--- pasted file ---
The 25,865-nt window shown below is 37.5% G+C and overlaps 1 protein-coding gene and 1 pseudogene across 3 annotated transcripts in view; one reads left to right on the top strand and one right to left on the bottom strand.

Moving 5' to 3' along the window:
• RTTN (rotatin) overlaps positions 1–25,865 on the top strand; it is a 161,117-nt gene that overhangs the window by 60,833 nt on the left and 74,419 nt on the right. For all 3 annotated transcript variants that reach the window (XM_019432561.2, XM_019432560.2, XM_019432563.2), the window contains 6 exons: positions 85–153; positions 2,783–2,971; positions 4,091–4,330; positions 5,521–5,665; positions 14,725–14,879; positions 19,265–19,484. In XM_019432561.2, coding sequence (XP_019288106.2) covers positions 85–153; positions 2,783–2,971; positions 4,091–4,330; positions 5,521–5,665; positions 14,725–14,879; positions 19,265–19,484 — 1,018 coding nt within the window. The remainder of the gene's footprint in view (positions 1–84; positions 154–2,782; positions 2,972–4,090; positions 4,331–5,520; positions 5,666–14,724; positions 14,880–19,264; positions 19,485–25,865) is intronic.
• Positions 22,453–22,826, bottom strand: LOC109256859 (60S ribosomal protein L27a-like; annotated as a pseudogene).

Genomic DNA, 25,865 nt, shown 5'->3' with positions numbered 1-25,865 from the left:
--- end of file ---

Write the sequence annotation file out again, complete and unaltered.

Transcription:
The 25,865-nt window shown below is 37.5% G+C and overlaps 1 protein-coding gene and 1 pseudogene across 3 annotated transcripts in view; one reads left to right on the top strand and one right to left on the bottom strand.

Moving 5' to 3' along the window:
• RTTN (rotatin) overlaps positions 1–25,865 on the top strand; it is a 161,117-nt gene that overhangs the window by 60,833 nt on the left and 74,419 nt on the right. For all 3 annotated transcript variants that reach the window (XM_019432561.2, XM_019432560.2, XM_019432563.2), the window contains 6 exons: positions 85–153; positions 2,783–2,971; positions 4,091–4,330; positions 5,521–5,665; positions 14,725–14,879; positions 19,265–19,484. In XM_019432561.2, coding sequence (XP_019288106.2) covers positions 85–153; positions 2,783–2,971; positions 4,091–4,330; positions 5,521–5,665; positions 14,725–14,879; positions 19,265–19,484 — 1,018 coding nt within the window. The remainder of the gene's footprint in view (positions 1–84; positions 154–2,782; positions 2,972–4,090; positions 4,331–5,520; positions 5,666–14,724; positions 14,880–19,264; positions 19,485–25,865) is intronic.
• Positions 22,453–22,826, bottom strand: LOC109256859 (60S ribosomal protein L27a-like; annotated as a pseudogene).

Genomic DNA, 25,865 nt, shown 5'->3' with positions numbered 1-25,865 from the left: